Words and how we communicate our feelings and needs are associated with the fifth chakra.
Clear and effective communication includes expressing our thoughts and feelings without assumptions, fears, or judgments of others influence over our speech.
The language we choose creates our reality. Selecting the correct words to describe ourselves and our actions shapes who we become and how we see ourselves in the world.
Observing the words we choose and their origin may give us insight into whether or not the language we’ve learned shares our current vision and values.
How we feel is directly correlated to our thoughts and the words we choose to describe our experience.
The words we choose shape our attitude, preserve culture, keep traditions alive that may or may not serve.
Sound and the Healing Power of Mantra
Mantras are repeated words or phrases that aid in meditation and are a powerful tool to tap into the energy of the throat chakra. Chanting mantra is a way to evolve communication and expression, deepen listening skills, and refine sensitivities of the subtle body.
When we chant a mantra, the sound currents and vibrations interact with our brainwaves and the body’s energy field.
Through mantra, we activate the electric impulses in our brain that control our thoughts and hormone secretion.
Emotions are generated from the process of the brain’s electrical impulses activating the release of hormones into the body.
Repeating mantra subconsciously redirects the brain’s electrical impulses to induce a calm state and rewire the brain to improve our attitude and habitual beliefs.
Mantra is a Sanskrit word from man, meaning mind, and tra, meaning instrument. The purpose of mantra is to release the mind from unconscious thought patterns that trigger the release of hormones and influence our emotional state.
The repetition of a mantra out loud may induce a state of meditation where the sound waves and vibration release stuck and/or stagnant energies, purging the unconscious thoughts and emotions that don’t serve and cause disease.
The brain’s neural pathways are created through mantras to amplify our ability to bring our truth to the physical world, manifest our desires, and acknowledge our prayers.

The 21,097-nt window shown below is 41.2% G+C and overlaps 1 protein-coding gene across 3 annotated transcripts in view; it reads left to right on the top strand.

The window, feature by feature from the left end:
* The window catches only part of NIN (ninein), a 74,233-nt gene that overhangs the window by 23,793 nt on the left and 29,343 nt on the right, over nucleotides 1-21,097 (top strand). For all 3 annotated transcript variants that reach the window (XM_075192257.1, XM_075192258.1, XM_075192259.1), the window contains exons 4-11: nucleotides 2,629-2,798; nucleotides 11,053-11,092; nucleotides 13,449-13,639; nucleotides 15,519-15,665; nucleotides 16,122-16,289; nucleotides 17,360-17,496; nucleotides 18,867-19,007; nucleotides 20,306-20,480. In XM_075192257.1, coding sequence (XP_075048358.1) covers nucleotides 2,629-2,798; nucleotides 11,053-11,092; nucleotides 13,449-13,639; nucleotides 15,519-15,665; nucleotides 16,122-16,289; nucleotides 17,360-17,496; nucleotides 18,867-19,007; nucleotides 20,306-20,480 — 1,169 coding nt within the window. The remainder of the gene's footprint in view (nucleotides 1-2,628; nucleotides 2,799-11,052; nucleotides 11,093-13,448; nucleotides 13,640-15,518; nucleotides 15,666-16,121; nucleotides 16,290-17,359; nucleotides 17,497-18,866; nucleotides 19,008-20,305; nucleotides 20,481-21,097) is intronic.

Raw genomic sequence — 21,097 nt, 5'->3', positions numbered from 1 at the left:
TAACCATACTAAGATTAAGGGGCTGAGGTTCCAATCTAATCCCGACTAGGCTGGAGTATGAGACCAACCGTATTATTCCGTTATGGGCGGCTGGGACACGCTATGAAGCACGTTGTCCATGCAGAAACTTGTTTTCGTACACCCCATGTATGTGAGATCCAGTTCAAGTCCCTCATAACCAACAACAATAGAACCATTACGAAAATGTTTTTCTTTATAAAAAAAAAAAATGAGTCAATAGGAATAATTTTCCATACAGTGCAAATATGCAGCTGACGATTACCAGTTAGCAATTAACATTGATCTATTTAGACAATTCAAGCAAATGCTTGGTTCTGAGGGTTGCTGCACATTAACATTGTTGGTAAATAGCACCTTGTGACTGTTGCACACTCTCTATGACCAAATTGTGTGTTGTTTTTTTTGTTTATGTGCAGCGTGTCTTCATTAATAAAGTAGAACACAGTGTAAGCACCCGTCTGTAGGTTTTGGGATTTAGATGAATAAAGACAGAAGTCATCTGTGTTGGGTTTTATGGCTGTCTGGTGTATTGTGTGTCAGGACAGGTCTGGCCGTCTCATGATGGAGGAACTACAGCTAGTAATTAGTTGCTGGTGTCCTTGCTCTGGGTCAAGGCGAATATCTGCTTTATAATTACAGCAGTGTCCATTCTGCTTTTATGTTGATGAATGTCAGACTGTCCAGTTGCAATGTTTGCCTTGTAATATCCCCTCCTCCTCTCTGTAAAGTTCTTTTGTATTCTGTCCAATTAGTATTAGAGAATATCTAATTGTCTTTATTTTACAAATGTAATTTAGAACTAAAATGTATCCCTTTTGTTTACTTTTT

Chanting synchronizes the right and left hemispheres of the brain, bringing more oxygen to the brain and reducing the heart rate and blood pressure.
On a metaphysical level, the vibration of sound through mantra brings us to a positive frequency that aligns with the natural environment.
Benefits of Mantra:
Stimulates the brain’s emotional center—the amygdala—which plays a vital role in processing intense states such as anger and fear.
Chanting initiates the parasympathetic nervous system—rest and digest— to calm the mind and body.
Mantra’s produce delta waves, which are associated with the deepest levels of relaxation and restoration.
Blockages and Imbalances
A sore throat or neck are physical signs of a blocked throat chakra.
Hypothyroidism or hormonal imbalances are also signs that there may be an imbalance at the throat chakra.
Poor communication and the inability to express oneself are the main manifestations of a blocked throat chakra. Lies and the use of negative words erupt when we do not know how to feel safe in expressing how we feel.
Fear of rejection or being misunderstood are reasons people tell untruths or do not express themselves.
Vishuddha is connected to speaking the truth, honoring our feelings, and communicating what we need to others. Sometimes, we may not feel supported or lack the vocabulary to do so.
Learning how to convey our thoughts and feelings, set boundaries, and speak from a creative, respectful, and courageous place is the role of the throat chakra.
It is also where we develop the ability to listen and stay present for what others are going through. To be a good listener, we must stay fully present and engaged with the moment.